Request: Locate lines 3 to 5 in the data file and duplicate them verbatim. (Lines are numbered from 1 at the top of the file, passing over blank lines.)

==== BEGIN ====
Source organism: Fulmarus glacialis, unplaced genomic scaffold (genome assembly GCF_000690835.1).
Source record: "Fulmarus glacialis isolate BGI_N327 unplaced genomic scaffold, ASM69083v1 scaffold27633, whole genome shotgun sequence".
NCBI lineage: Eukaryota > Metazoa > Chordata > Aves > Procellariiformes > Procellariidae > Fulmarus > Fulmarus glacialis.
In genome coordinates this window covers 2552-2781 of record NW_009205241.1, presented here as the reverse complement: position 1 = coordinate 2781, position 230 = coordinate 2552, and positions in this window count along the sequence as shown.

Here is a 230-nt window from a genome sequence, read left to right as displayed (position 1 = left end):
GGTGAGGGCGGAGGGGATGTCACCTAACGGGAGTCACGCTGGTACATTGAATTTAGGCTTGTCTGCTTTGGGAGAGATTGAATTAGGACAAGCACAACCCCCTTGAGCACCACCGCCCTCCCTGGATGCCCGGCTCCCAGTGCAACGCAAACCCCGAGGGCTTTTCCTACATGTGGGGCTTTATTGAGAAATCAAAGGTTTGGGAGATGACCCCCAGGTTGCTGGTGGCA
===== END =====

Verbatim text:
NCBI lineage: Eukaryota > Metazoa > Chordata > Aves > Procellariiformes > Procellariidae > Fulmarus > Fulmarus glacialis.
In genome coordinates this window covers 2552-2781 of record NW_009205241.1, presented here as the reverse complement: position 1 = coordinate 2781, position 230 = coordinate 2552, and positions in this window count along the sequence as shown.

Here is a 230-nt window from a genome sequence, read left to right as displayed (position 1 = left end):